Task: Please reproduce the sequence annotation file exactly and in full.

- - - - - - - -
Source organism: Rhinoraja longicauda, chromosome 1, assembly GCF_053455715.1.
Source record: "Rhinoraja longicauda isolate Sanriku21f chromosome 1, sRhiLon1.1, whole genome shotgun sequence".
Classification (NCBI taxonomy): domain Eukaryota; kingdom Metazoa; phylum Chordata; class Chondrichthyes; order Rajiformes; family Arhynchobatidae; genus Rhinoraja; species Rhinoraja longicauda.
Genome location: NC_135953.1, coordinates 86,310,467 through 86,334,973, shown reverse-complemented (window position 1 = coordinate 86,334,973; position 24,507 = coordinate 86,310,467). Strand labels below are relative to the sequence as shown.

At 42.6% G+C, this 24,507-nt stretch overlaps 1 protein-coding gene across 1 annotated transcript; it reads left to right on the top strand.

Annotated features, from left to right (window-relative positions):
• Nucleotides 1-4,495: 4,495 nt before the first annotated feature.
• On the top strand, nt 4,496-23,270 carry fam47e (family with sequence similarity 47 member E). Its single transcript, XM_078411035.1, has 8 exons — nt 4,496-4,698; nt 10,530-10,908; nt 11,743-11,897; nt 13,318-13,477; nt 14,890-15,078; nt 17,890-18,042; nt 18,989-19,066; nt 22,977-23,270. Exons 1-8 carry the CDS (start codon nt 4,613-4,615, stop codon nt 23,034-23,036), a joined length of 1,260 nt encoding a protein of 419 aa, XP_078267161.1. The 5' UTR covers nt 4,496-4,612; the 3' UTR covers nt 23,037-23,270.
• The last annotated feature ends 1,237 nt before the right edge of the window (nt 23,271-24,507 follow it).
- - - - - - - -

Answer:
Source organism: Rhinoraja longicauda, chromosome 1, assembly GCF_053455715.1.
Source record: "Rhinoraja longicauda isolate Sanriku21f chromosome 1, sRhiLon1.1, whole genome shotgun sequence".
Classification (NCBI taxonomy): domain Eukaryota; kingdom Metazoa; phylum Chordata; class Chondrichthyes; order Rajiformes; family Arhynchobatidae; genus Rhinoraja; species Rhinoraja longicauda.
Genome location: NC_135953.1, coordinates 86,310,467 through 86,334,973, shown reverse-complemented (window position 1 = coordinate 86,334,973; position 24,507 = coordinate 86,310,467). Strand labels below are relative to the sequence as shown.

At 42.6% G+C, this 24,507-nt stretch overlaps 1 protein-coding gene across 1 annotated transcript; it reads left to right on the top strand.

Annotated features, from left to right (window-relative positions):
• Nucleotides 1-4,495: 4,495 nt before the first annotated feature.
• On the top strand, nt 4,496-23,270 carry fam47e (family with sequence similarity 47 member E). Its single transcript, XM_078411035.1, has 8 exons — nt 4,496-4,698; nt 10,530-10,908; nt 11,743-11,897; nt 13,318-13,477; nt 14,890-15,078; nt 17,890-18,042; nt 18,989-19,066; nt 22,977-23,270. Exons 1-8 carry the CDS (start codon nt 4,613-4,615, stop codon nt 23,034-23,036), a joined length of 1,260 nt encoding a protein of 419 aa, XP_078267161.1. The 5' UTR covers nt 4,496-4,612; the 3' UTR covers nt 23,037-23,270.
• The last annotated feature ends 1,237 nt before the right edge of the window (nt 23,271-24,507 follow it).